One Step Closer to Clouds for EDA Industry

Having just attended Synopsys User Group (SNUG) in San Jose, there was a nice little surprise for those of us interested in cloud computing related to EDA. In his keynote opening on Monday morning, Synopsys CEO Aart de Geus announced that Synopsys has a cloud offering available for customers to use – TODAY.

While most of us were aware that Synopsys has been looking at cloud, I am not sure that anyone was expecting his statement “We’re open for business”.

The specifics of the offering are still sparse, but the announcement by de Geus and subsequent presentations by David Hsu (see his blog on this here) indicate that the offering is for burst capacity related to VCS workloads.

While this is targeted at a very specific offering to begin with, it seems like a very appropriate target. VCS jobs include verification regressions, and can make up 30%-40% of the overall workload executed on an EDA compute cluster. The data sets involved (input and output) are finite and reasonable, so this would be a prime candidate for cloud use.

This has the potential to significantly offload the internal cluster resources, giving companies time to figure out how cloud works and what their strategy is for leveraging cloud beyond this. In addition, it gives them some breathing room on their ever expanding datacenter crunch, which is causing a great deal of pain today.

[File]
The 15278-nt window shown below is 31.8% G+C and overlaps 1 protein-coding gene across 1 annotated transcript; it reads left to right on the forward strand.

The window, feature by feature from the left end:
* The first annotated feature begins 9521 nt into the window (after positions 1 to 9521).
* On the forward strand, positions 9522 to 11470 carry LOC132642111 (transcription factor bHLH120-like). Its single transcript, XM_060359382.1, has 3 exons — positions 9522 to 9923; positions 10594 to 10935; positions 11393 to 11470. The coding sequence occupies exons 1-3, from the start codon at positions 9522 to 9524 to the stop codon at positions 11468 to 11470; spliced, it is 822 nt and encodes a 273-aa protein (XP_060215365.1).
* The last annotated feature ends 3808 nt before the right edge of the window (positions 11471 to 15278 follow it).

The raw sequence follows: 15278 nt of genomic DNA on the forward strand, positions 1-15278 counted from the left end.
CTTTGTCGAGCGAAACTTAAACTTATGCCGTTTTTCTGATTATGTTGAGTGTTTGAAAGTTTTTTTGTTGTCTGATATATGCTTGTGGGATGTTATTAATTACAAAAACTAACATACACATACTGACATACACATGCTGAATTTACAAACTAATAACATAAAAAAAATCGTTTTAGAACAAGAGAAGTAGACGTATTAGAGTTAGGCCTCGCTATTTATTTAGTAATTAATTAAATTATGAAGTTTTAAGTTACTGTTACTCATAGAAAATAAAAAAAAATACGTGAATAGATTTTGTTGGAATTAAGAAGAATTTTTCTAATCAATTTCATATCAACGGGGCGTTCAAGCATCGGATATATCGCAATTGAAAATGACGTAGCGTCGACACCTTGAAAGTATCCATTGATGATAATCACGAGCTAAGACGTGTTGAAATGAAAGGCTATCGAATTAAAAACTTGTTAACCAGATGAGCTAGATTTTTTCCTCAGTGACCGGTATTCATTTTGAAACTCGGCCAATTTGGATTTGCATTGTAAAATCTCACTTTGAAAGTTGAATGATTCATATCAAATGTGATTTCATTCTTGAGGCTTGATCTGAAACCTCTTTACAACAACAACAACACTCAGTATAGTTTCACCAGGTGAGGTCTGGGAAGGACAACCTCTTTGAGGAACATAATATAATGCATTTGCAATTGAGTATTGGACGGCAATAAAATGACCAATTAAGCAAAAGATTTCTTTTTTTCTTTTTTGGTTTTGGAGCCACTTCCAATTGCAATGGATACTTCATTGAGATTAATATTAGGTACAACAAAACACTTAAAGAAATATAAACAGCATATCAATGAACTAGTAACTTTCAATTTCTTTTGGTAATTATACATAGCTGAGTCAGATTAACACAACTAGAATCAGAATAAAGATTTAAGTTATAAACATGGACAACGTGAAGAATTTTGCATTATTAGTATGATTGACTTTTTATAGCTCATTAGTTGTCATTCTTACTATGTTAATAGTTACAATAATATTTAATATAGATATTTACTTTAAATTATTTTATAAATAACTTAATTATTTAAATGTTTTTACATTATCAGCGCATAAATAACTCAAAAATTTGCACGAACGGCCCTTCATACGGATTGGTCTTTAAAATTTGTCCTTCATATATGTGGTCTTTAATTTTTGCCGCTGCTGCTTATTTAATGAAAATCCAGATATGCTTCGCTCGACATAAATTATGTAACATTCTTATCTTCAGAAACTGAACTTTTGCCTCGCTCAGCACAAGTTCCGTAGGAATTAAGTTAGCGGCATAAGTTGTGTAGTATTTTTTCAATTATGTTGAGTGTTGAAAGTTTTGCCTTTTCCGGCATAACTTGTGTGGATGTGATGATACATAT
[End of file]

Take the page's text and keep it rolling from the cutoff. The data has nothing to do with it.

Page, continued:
In Hsu’s presentation, he detailed out the process Synopsys went through for testing and evaluating cloud and the work they had did to make the extension into the cloud (using Amazon presently) as seamless to the engineers as possible. Also during David’s presentation, Synopsys invited Qualcomm’s Mike Broxterman to discuss his evaluation of the capability and the results seen by the Qualcomm team using the solution how a customer would use it. Both were well presented, and seemed to be well received.

The solution looks to be well researched by both Synopsys and the customers who participated in the POC phase, and this is probably the first of many steps to move EDA into the Cloud.

Blog originally posted at HPC in the Cloud.